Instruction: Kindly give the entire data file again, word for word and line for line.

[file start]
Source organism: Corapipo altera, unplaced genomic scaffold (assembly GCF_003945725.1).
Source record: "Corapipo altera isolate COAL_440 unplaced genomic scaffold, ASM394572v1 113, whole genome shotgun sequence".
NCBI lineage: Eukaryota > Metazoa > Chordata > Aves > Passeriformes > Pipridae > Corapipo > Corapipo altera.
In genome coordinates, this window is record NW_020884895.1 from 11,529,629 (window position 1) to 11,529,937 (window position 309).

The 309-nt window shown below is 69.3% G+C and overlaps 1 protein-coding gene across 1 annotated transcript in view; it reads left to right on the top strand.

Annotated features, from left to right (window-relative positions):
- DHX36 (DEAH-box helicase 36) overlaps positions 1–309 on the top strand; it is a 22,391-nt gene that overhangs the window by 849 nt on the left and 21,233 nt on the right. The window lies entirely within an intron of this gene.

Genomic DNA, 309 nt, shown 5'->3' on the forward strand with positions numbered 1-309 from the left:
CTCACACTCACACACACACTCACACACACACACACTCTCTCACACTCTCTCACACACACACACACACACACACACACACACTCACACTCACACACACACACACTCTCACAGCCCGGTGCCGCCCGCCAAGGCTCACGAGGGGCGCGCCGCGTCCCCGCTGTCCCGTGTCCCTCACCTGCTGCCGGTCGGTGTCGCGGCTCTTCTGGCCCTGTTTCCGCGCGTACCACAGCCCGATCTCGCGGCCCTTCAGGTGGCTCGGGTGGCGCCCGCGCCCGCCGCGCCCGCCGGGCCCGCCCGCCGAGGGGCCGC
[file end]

Source organism: Corapipo altera, unplaced genomic scaffold (assembly GCF_003945725.1).
Source record: "Corapipo altera isolate COAL_440 unplaced genomic scaffold, ASM394572v1 113, whole genome shotgun sequence".
NCBI lineage: Eukaryota > Metazoa > Chordata > Aves > Passeriformes > Pipridae > Corapipo > Corapipo altera.
In genome coordinates, this window is record NW_020884895.1 from 11,529,629 (window position 1) to 11,529,937 (window position 309).

The 309-nt window shown below is 69.3% G+C and overlaps 1 protein-coding gene across 1 annotated transcript in view; it reads left to right on the top strand.

Annotated features, from left to right (window-relative positions):
- DHX36 (DEAH-box helicase 36) overlaps positions 1–309 on the top strand; it is a 22,391-nt gene that overhangs the window by 849 nt on the left and 21,233 nt on the right. The window lies entirely within an intron of this gene.

Genomic DNA, 309 nt, shown 5'->3' on the forward strand with positions numbered 1-309 from the left:
CTCACACTCACACACACACTCACACACACACACACTCTCTCACACTCTCTCACACACACACACACACACACACACACACACTCACACTCACACACACACACACTCTCACAGCCCGGTGCCGCCCGCCAAGGCTCACGAGGGGCGCGCCGCGTCCCCGCTGTCCCGTGTCCCTCACCTGCTGCCGGTCGGTGTCGCGGCTCTTCTGGCCCTGTTTCCGCGCGTACCACAGCCCGATCTCGCGGCCCTTCAGGTGGCTCGGGTGGCGCCCGCGCCCGCCGCGCCCGCCGGGCCCGCCCGCCGAGGGGCCGC